If you’re a Traktor user with an iPad and looking for a portable solution, Mixur is a great mapping that you can use to churn out mixes on a plane or at your neighbour’s barbecue instead of taking along your controller set-up. It’s well laid out and easy to use, making touchscreen DJing a joy.
First Impressions / Setting up
Whenever you want to load a new mapping onto Lemur for your iPad, you have to open it in Lemur Editor on your PC/Mac first. Do note that the Editor interfaces with your iPad through a Wifi/adhoc connection or through a USB to Midi cable, so using the Thunderbolt cable supplied with your iPad just won’t work (oddly enough).
Once the Mixur mapping has been opened in Editor, you transfer it onto the iPad by pressing the play button. It’ll upload in a fraction of a second, and you will see something like this:
It’s a well-laid out mapping that features the essential functions of Traktor, leaving more room and less clutter.
Mixur is, indeed, pretty straightforward. Either side of the interface is a mirror of the other – as is the case with most all DJ gear. This is a two-channel controller, which I think is a good move by Desertsound Studios since it eliminates a lot of extraneous controls and features that would clutter up the interface were more channels to be incorporated.
Aside from your basic mixer and transport controls, each of the three large buttons in the middle of the interface serve as menu select buttons, letting you toggle between “pages” of the Mixur mapping. The six of them are Mix/Decks, EQ/FX, and BPM/Loop.
The Mix page gives you volume and crossfader control, FX assign buttons and knobs, cue points, and the browse button for combing through your library and loading tracks. What would’ve been nice would be visual feedback of some sort (ie song title) on Mixur itself as to what track is highlighted while you’re scrolling through your library so you don’t have to look at your laptop screen.
This page retains most of the Mix interface, with the FX knobs swapped out for added transport controls like Flux, cue point delete, and an additional four cue buttons.
You can find your bass, mid, and high controls here, complete with full cut buttons. The filter knob resides here, too, with an on and off switch. What I think is a handy addition are these reset buttons beside all the knobs, which sets them back in the 12 o’clock position, making it easier to “null” your controls on a touchscreen.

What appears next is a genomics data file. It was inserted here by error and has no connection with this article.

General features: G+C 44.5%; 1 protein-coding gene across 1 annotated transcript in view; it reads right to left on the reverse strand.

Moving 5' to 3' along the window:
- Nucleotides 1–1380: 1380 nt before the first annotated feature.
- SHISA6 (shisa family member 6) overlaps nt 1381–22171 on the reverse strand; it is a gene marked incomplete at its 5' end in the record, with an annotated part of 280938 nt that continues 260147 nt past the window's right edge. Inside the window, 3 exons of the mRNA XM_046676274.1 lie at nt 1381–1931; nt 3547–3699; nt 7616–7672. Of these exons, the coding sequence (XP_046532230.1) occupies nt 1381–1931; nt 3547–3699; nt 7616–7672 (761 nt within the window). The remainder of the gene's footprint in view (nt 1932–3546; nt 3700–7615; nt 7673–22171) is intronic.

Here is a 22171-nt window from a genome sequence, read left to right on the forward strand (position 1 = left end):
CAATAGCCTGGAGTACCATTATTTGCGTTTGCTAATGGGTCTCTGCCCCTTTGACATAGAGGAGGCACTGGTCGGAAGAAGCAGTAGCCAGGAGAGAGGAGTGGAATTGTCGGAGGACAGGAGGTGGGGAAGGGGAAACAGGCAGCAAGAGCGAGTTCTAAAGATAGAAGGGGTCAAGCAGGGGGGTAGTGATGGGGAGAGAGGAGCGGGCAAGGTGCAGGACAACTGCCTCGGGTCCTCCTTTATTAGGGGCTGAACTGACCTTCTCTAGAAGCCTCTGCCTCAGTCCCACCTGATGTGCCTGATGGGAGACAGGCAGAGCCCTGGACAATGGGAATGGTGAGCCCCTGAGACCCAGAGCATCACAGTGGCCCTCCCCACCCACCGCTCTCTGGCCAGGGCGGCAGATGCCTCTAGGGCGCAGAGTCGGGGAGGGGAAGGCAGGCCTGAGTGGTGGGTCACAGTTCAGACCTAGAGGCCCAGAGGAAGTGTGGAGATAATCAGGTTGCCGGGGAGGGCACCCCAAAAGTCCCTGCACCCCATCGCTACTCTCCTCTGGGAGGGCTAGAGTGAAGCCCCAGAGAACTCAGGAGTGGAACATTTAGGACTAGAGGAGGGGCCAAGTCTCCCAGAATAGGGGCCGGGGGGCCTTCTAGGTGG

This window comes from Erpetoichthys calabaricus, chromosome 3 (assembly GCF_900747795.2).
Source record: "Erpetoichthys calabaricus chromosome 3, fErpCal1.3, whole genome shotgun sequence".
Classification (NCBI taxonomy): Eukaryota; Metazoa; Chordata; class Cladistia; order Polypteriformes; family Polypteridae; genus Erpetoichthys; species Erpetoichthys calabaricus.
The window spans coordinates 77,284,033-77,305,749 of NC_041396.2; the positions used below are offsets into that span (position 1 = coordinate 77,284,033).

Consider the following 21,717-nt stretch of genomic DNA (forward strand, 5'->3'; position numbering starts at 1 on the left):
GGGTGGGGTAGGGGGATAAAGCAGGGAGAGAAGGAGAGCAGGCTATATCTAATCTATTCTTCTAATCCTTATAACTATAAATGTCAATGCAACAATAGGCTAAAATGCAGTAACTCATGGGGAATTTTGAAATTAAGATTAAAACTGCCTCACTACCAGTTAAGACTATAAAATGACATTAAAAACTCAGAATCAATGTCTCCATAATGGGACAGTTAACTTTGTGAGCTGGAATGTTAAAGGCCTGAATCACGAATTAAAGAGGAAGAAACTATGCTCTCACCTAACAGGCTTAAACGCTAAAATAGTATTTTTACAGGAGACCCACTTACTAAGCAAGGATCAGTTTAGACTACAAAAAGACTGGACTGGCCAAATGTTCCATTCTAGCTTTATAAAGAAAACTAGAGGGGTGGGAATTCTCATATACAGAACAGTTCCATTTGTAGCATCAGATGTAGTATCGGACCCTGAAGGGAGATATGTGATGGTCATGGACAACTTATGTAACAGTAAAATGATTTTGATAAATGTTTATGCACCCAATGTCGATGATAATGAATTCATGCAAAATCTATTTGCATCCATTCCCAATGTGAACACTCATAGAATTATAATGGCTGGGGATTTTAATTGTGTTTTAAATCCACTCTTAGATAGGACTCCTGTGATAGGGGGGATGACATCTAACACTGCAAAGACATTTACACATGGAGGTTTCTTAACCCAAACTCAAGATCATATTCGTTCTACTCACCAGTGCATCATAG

More comprehensive control of both FX sections can be found on this page, with both FX 1 and FX 2 wet/dry knobs present, as well three parameter knobs that allow you to manipulate the effects even more depending on what you’ve chosen in Traktor.
This page lets you manually set the tempo of your tracks via the pitch faders. Nudge controls are also present here (a nice touch), as well as some basic transport controls at the bottom. This is also the only page that has the headphone cue buttons for both channels, so I reckon manual beatmatchers will be spending most of their time in this page.
I honestly would’ve wanted to have the headphone cues present on all pages, say, below the volume faders, just so I wouldn’t have to jump to this page every time I wanted to switch what I’m hearing in my cans.
The loop page gives you all the controls you need for setting and editing loops. Your basic loop size and loop in/out buttons are here, as well as loop move controls. at the bottom of the page you’ll find your Fader Control button, which lets you adjust the size of your loop using a horizontal fader instead of pressing buttons.
Mixur is easily one of the most impressive and easy to use mappings currently out for Traktor Pro 2 and Lemur. The double duty buttons in the middle of the interface are a fantastic space saver, and it never feels like you’re getting lost in pages and pages of unnecessary functionality. While I would’ve preferred to have the headphone cue buttons sit static below the faders instead of residing in the “BPM” portion of the interface, at least Desertsound thought about putting it in the same page as all the beatmatch functions like nudge and the tempo faders.
Having these manual beatmatching options is really cool, by the way, instead of merely defaulting to using Sync as with other mappings (and other DJ apps for that matter). What would’ve been extra cool was to have some sort of visual feedback for song data, which would do away with having to look at your laptop.
The mapping itself is very responsive, and I really do think the developer has done a great job distilling the essential controls one needs for Traktor. It’s really easy to figure out, making it feel like Desertsound Studios spent a fair amount of time making it as intuitive as possible, which makes for a great DJ experience on a tablet. I’ve used some TouchOSC templates and other Lemur mappings in the past, and I feel that most developers would rather go for the “all in” treatment when it comes to making mappings instead of creating one like this that would clearly present the user with essential functions without oversimplifying.
If you’re a Traktor user with an iPad and looking for a portable solution, Mixur is a great mapping that you can use to churn out mixes on a plane or at your neighbour’s barbecue instead of taking along your controller set-up. It also makes a great controller substitute, say when you’d like to take along a Traktor Kontrol F1 for your Remix Set performance without bringing your other DJ hardware. I personally like having some hardware knobs and faders, but if touchscreen control is your thing, look no further.